Ham Castle

Ham Castle, locally known as Château de Ham, lies in the town of the same name, in the Somme department in France.

Exactly when Ham Castle was first build is unknown, but probably not long before it was first mentioned in 1052 as a property of the Counts of Vermandois.

During the first part of the 13th century the castle was reconstructed by Odon IV, Baron of Ham, in the style of French military architecture at that time, called "Philippian" after Philippe Auguste (Philip II of France). After the Barons of Ham had died out, without leaving a male heir, it was bought by Enguerrand VII, Lord of Coucy, around 1380.

In 1400, Enguerrand's daughter sold it to Louis I, Duke of Orléans, who started to reconstruct it. In 1418 his works were finished by John II of Luxembourg, Count of Ligny, who had acquired the seigneury following Louis' assassination. John's heir Louis of Luxembourg, Count of Saint-Pol, constructed a massive keep in 1441. The keep was 33 m high, 33 m in diameter and had walls of up to 11 m thick. By the end of the 15th century Ham Castle had passed to the House of Bourbon-Vendôme by marriage.

Ham Castle was besieged on several occassions, in particular in 1557 by Philip II of Spain. During the reign of Henry IV of France (1589-1610) it became property of the French Crown. At the end of the 17th century it was transformed to a fortress by Vauban, the famous military engineer.

Later during the 18th century it was turned into a state prison, mainly for high-ranking individuals. Amongst them was Charles-Louis Napoléon Bonaparte, the future Napoleon III of France. In 1870, during the Franco-Prussian War, the Second Army of the North encircled the town of Ham and forced the occupying Prussians to sign a surrender.

Ham Castle was dynamited almost to oblivion by the German during World War I, in March 1917, as a result of the scorched earth tactics employed by the German General Ludendorff, just like Coucy Castle.

The castle had a rectangular ground plan with round towers at its corners and square towers in the midst of the curtain walls. The mighty keep would have stood on the north-west corner. Originally it had a wet moat circling it but this was drained when the Canal de la Somme was constructed next to the castle in 1770.

At present the site of Ham Castle is used as a public park and is thus freely accessible.


Gallery

Ham Castle

Ham Castle, locally known as Château de Ham, lies in the town of the same name, in the Somme department in France.

Exactly when Ham Castle was first build is unknown, but probably not long before it was first mentioned in 1052 as a property of the Counts of Vermandois.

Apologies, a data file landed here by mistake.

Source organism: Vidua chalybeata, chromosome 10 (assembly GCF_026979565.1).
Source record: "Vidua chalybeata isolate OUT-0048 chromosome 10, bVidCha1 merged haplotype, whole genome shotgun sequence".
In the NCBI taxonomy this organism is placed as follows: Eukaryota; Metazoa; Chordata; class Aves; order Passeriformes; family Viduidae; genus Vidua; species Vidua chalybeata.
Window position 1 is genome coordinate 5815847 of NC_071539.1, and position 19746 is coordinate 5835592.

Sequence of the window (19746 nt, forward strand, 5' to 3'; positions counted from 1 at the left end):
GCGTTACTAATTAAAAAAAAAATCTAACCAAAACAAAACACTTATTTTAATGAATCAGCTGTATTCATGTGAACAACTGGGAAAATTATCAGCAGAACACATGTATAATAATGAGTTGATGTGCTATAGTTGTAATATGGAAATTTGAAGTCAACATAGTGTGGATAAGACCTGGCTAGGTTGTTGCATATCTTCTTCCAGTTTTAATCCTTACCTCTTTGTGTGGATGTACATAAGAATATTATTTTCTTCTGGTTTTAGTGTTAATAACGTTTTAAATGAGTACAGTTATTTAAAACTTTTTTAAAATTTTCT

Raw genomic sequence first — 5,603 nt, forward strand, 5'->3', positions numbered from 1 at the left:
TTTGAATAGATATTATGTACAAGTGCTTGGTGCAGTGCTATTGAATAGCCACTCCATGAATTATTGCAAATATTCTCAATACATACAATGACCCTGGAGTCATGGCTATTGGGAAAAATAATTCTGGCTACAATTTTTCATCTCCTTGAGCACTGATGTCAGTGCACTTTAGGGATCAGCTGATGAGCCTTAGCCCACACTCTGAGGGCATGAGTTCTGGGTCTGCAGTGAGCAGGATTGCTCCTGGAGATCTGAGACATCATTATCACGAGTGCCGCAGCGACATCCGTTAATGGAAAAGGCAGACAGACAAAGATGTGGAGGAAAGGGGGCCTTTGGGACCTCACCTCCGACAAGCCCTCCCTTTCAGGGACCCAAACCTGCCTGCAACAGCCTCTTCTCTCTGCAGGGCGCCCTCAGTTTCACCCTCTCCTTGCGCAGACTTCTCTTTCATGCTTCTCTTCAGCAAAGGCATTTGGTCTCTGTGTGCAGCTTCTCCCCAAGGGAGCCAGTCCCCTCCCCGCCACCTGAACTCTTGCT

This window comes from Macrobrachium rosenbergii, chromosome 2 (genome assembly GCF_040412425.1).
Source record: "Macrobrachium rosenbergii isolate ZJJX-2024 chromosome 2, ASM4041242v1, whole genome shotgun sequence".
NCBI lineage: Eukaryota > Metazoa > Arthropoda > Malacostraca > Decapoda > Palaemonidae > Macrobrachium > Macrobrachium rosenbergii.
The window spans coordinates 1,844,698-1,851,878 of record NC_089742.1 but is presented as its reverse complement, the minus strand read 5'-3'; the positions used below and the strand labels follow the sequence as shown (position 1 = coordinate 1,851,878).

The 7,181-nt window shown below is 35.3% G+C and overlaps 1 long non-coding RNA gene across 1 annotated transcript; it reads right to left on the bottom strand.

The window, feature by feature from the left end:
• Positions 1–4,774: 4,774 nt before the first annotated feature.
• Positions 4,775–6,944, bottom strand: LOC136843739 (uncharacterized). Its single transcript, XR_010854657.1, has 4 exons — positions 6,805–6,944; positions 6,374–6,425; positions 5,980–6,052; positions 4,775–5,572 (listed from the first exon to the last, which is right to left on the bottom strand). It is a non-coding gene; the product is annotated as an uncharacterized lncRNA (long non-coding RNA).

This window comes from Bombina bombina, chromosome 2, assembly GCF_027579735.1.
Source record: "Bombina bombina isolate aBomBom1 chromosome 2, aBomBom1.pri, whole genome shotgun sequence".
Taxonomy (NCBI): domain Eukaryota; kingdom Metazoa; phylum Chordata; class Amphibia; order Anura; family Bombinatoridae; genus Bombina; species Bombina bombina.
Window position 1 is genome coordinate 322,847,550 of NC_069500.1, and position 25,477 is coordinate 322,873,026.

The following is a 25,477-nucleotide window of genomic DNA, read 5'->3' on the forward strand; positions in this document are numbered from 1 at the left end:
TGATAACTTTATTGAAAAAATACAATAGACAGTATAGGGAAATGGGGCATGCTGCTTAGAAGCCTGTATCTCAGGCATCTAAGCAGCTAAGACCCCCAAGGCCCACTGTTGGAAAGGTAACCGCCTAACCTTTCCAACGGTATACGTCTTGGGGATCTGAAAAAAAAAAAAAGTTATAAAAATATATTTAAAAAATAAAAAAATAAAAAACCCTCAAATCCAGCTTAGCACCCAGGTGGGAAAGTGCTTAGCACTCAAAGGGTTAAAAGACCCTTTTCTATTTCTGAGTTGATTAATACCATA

During the first part of the 13th century the castle was reconstructed by Odon IV, Baron of Ham, in the style of French military architecture at that time, called "Philippian" after Philippe Auguste (Philip II of France). After the Barons of Ham had died out, without leaving a male heir, it was bought by Enguerrand VII, Lord of Coucy, around 1380.

In 1400, Enguerrand's daughter sold it to Louis I, Duke of Orléans, who started to reconstruct it. In 1418 his works were finished by John II of Luxembourg, Count of Ligny, who had acquired the seigneury following Louis' assassination. John's heir Louis of Luxembourg, Count of Saint-Pol, constructed a massive keep in 1441. The keep was 33 m high, 33 m in diameter and had walls of up to 11 m thick. By the end of the 15th century Ham Castle had passed to the House of Bourbon-Vendôme by marriage.

Ham Castle was besieged on several occassions, in particular in 1557 by Philip II of Spain. During the reign of Henry IV of France (1589-1610) it became property of the French Crown. At the end of the 17th century it was transformed to a fortress by Vauban, the famous military engineer.

Later during the 18th century it was turned into a state prison, mainly for high-ranking individuals. Amongst them was Charles-Louis Napoléon Bonaparte, the future Napoleon III of France. In 1870, during the Franco-Prussian War, the Second Army of the North encircled the town of Ham and forced the occupying Prussians to sign a surrender.

Ham Castle was dynamited almost to oblivion by the German during World War I, in March 1917, as a result of the scorched earth tactics employed by the German General Ludendorff, just like Coucy Castle.

The castle had a rectangular ground plan with round towers at its corners and square towers in the midst of the curtain walls. The mighty keep would have stood on the north-west corner. Originally it had a wet moat circling it but this was drained when the Canal de la Somme was constructed next to the castle in 1770.

At present the site of Ham Castle is used as a public park and is thus freely accessible.


Gallery